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Molybdenum Information: Boost Your Understanding
On the Periodic Table of Element, molybdenum is designated by the symbol Mo. It is also number 42 among Group number 6 members of the Periodic Table. It has a few properties that make it unique. They include the following:
· Elasticity - Its young modulus (Longitudinal Strain) is 329 GPa, rigidity modulus (alteration of shape due to tangential stress) is 20 GPa and bulk modulus (inverse of compressibility)
· Electrical - Molybdenum is known to have electrical resistivity of 5.5*10-8 Ω m.
· Hardness - Moly’s mineral hardness on Moh Scale is 5.5. Since the scale ranges from 1 to 10, molybdenum hardness is rather high compared to the hardness of other metals like iron. It has the ability to scratch many other metals classed lower than itself on the Moh scale.
· Temperature - Mo has a melting point of 2623 degrees Celsius and a boiling point of 4912 degrees Celsius.
· Density - Molybdenum density is 10280 kg/m3.
Moly is not easily recognizable as it resembles copper and aluminum. It is a grayish-white metal with a silvery finish. Molybdenum material was used in steel alloys during the First World War as a substitute for tungsten which was scarce then. Again its popularity went down until the Second World War began. The reason why Mo is preferred as an alloying agent is because of its durability, corrosion resistance, extreme temperature resistance and physical strength.
Superalloys that contain molybdenum include nickel based alloys. They are grouped into two: corrosion resistant alloys and high temperature alloys. The latter can be divided further into age-hardenable and solid-solution strengthened. In corrosion-proof nickel-based alloys kept in non-oxidizing surroundings, molybdenum increases their safety in sulfuric acid and halide acids. Moly can also protect against serious corrosion attacks, such as crevice corrosion and pitting when combined with chromium. Good examples of nickel-based alloys that are corrosion-proof in non-oxidizing conditions include C-22, B-3 and C-2000.
These nickel-based molybdenum alloys have many applications in the pharmaceutical industries, petrochemical and pollution control factories and chemical processing industries among others. When moly is used in high-temperature alloys, it protects the alloys from heat damage. It particularly circulates gradually in nickel for solid-solution strengthened alloys. In the age-hardenable alloys that use gamma-prime precipitation, Mo is added to strengthen and minimize lattice variance. Of all moly alloys, steel alloys tolerate the highest temperature quantities and pressures. Because of this property, molybdenum is used in the constructions of jet engines and wrought car components. Also construction and durability of molybdenum wires, electrodes, and tubes depend on its resilience and strength. It can also be shaped into rods, discs, plates, screws, nuts and many other small molybdenum parts.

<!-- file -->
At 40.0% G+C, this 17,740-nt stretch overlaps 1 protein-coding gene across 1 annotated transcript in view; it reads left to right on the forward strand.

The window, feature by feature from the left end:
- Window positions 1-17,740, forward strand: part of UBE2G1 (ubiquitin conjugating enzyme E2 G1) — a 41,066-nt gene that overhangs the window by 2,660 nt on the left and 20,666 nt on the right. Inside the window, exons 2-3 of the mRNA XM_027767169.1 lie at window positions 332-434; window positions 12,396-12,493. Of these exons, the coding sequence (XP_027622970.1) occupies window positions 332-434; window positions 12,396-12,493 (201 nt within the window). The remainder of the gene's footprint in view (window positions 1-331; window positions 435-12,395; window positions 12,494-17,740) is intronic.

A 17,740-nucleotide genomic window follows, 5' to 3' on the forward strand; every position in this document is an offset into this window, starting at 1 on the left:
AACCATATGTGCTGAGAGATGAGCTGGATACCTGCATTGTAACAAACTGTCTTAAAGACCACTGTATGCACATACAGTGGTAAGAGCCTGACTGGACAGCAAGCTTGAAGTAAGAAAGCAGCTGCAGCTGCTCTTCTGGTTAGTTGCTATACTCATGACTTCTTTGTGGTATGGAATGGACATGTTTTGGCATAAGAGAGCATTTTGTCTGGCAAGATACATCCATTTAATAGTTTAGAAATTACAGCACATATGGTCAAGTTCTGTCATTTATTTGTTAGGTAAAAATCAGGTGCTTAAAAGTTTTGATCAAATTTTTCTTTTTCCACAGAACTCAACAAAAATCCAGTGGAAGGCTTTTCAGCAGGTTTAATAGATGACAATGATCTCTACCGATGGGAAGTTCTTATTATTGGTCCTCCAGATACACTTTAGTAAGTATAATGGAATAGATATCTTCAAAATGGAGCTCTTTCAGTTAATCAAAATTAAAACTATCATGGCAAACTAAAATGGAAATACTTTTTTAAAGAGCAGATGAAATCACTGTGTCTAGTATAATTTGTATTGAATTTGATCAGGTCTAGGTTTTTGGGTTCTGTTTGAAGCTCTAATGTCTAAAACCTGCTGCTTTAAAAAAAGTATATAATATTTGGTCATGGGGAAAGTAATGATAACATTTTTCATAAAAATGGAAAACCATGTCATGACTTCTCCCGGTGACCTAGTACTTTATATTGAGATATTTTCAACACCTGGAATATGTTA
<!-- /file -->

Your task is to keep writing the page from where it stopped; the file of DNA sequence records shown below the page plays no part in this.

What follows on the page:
By Stanford Materials http://stanfordmaterials.com
Stanford Materials Corporation is a worldwide supplier of various oxides, metals, alloys, advanced ceramic materials, and minerals. It was established in 1994 to supply high quality rare earth products to our customers in the research and development fields. To meet increasing demands for rare earth products and other materials, Stanford Materials now carries a variety of materials to serve not only our customers in research and development but also manufacturers in the ceramic, metallurgy and electronic industries. Stanford Materials carries both technical grade materials for industries as well as high purity chemicals (up to 99.99999%) for research institutes.
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